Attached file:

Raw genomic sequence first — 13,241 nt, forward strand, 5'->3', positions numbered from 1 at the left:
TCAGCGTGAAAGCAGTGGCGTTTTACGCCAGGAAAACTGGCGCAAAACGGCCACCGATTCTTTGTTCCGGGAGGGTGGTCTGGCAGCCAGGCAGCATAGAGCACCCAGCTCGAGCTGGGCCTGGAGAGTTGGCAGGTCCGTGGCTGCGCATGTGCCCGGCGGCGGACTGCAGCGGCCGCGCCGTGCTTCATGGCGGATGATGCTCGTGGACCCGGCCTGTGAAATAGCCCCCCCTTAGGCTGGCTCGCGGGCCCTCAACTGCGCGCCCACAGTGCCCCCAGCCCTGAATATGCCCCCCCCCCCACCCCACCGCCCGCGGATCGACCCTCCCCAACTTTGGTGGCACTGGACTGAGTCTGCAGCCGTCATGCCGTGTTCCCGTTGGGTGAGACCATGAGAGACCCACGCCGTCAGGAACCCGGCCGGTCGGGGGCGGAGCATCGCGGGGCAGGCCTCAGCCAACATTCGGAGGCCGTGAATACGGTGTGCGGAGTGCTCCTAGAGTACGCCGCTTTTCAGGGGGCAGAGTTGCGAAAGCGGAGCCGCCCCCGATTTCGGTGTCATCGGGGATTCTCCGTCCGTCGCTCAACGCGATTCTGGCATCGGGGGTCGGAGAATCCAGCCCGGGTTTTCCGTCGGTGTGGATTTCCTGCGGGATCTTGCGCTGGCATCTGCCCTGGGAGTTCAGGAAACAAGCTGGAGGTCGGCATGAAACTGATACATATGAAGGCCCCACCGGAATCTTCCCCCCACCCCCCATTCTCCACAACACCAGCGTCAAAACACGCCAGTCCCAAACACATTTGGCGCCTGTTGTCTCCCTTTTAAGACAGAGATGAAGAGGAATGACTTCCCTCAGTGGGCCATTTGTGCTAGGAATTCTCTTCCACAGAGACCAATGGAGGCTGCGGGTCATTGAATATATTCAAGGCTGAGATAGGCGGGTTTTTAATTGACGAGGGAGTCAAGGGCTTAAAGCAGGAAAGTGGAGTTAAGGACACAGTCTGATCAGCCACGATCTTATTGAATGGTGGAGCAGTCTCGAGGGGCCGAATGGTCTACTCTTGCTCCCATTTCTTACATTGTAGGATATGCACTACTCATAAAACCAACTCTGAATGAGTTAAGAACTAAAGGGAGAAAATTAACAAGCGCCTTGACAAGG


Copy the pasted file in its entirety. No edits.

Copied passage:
Raw genomic sequence first — 13,241 nt, forward strand, 5'->3', positions numbered from 1 at the left:
TCAGCGTGAAAGCAGTGGCGTTTTACGCCAGGAAAACTGGCGCAAAACGGCCACCGATTCTTTGTTCCGGGAGGGTGGTCTGGCAGCCAGGCAGCATAGAGCACCCAGCTCGAGCTGGGCCTGGAGAGTTGGCAGGTCCGTGGCTGCGCATGTGCCCGGCGGCGGACTGCAGCGGCCGCGCCGTGCTTCATGGCGGATGATGCTCGTGGACCCGGCCTGTGAAATAGCCCCCCCTTAGGCTGGCTCGCGGGCCCTCAACTGCGCGCCCACAGTGCCCCCAGCCCTGAATATGCCCCCCCCCCCACCCCACCGCCCGCGGATCGACCCTCCCCAACTTTGGTGGCACTGGACTGAGTCTGCAGCCGTCATGCCGTGTTCCCGTTGGGTGAGACCATGAGAGACCCACGCCGTCAGGAACCCGGCCGGTCGGGGGCGGAGCATCGCGGGGCAGGCCTCAGCCAACATTCGGAGGCCGTGAATACGGTGTGCGGAGTGCTCCTAGAGTACGCCGCTTTTCAGGGGGCAGAGTTGCGAAAGCGGAGCCGCCCCCGATTTCGGTGTCATCGGGGATTCTCCGTCCGTCGCTCAACGCGATTCTGGCATCGGGGGTCGGAGAATCCAGCCCGGGTTTTCCGTCGGTGTGGATTTCCTGCGGGATCTTGCGCTGGCATCTGCCCTGGGAGTTCAGGAAACAAGCTGGAGGTCGGCATGAAACTGATACATATGAAGGCCCCACCGGAATCTTCCCCCCACCCCCCATTCTCCACAACACCAGCGTCAAAACACGCCAGTCCCAAACACATTTGGCGCCTGTTGTCTCCCTTTTAAGACAGAGATGAAGAGGAATGACTTCCCTCAGTGGGCCATTTGTGCTAGGAATTCTCTTCCACAGAGACCAATGGAGGCTGCGGGTCATTGAATATATTCAAGGCTGAGATAGGCGGGTTTTTAATTGACGAGGGAGTCAAGGGCTTAAAGCAGGAAAGTGGAGTTAAGGACACAGTCTGATCAGCCACGATCTTATTGAATGGTGGAGCAGTCTCGAGGGGCCGAATGGTCTACTCTTGCTCCCATTTCTTACATTGTAGGATATGCACTACTCATAAAACCAACTCTGAATGAGTTAAGAACTAAAGGGAGAAAATTAACAAGCGCCTTGACAAGG